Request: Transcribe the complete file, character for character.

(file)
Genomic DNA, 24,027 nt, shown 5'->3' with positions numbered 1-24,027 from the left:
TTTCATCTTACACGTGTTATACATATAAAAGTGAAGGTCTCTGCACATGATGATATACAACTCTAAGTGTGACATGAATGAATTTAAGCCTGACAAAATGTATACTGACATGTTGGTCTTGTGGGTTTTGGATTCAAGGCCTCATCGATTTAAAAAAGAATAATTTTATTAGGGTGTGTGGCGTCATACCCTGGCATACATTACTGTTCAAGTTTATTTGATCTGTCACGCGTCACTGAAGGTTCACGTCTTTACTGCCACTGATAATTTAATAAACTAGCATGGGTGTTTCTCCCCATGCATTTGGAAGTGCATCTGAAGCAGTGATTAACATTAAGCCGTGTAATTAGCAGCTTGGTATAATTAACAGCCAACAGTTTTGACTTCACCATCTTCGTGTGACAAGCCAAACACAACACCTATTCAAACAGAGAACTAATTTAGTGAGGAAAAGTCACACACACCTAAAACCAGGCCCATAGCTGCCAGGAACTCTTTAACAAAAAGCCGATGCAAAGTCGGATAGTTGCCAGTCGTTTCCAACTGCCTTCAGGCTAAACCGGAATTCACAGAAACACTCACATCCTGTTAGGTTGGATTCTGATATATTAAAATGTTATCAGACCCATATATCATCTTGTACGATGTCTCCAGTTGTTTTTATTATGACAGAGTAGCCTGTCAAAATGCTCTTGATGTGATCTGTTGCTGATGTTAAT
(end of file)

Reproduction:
Genomic DNA, 24,027 nt, shown 5'->3' with positions numbered 1-24,027 from the left:
TTTCATCTTACACGTGTTATACATATAAAAGTGAAGGTCTCTGCACATGATGATATACAACTCTAAGTGTGACATGAATGAATTTAAGCCTGACAAAATGTATACTGACATGTTGGTCTTGTGGGTTTTGGATTCAAGGCCTCATCGATTTAAAAAAGAATAATTTTATTAGGGTGTGTGGCGTCATACCCTGGCATACATTACTGTTCAAGTTTATTTGATCTGTCACGCGTCACTGAAGGTTCACGTCTTTACTGCCACTGATAATTTAATAAACTAGCATGGGTGTTTCTCCCCATGCATTTGGAAGTGCATCTGAAGCAGTGATTAACATTAAGCCGTGTAATTAGCAGCTTGGTATAATTAACAGCCAACAGTTTTGACTTCACCATCTTCGTGTGACAAGCCAAACACAACACCTATTCAAACAGAGAACTAATTTAGTGAGGAAAAGTCACACACACCTAAAACCAGGCCCATAGCTGCCAGGAACTCTTTAACAAAAAGCCGATGCAAAGTCGGATAGTTGCCAGTCGTTTCCAACTGCCTTCAGGCTAAACCGGAATTCACAGAAACACTCACATCCTGTTAGGTTGGATTCTGATATATTAAAATGTTATCAGACCCATATATCATCTTGTACGATGTCTCCAGTTGTTTTTATTATGACAGAGTAGCCTGTCAAAATGCTCTTGATGTGATCTGTTGCTGATGTTAAT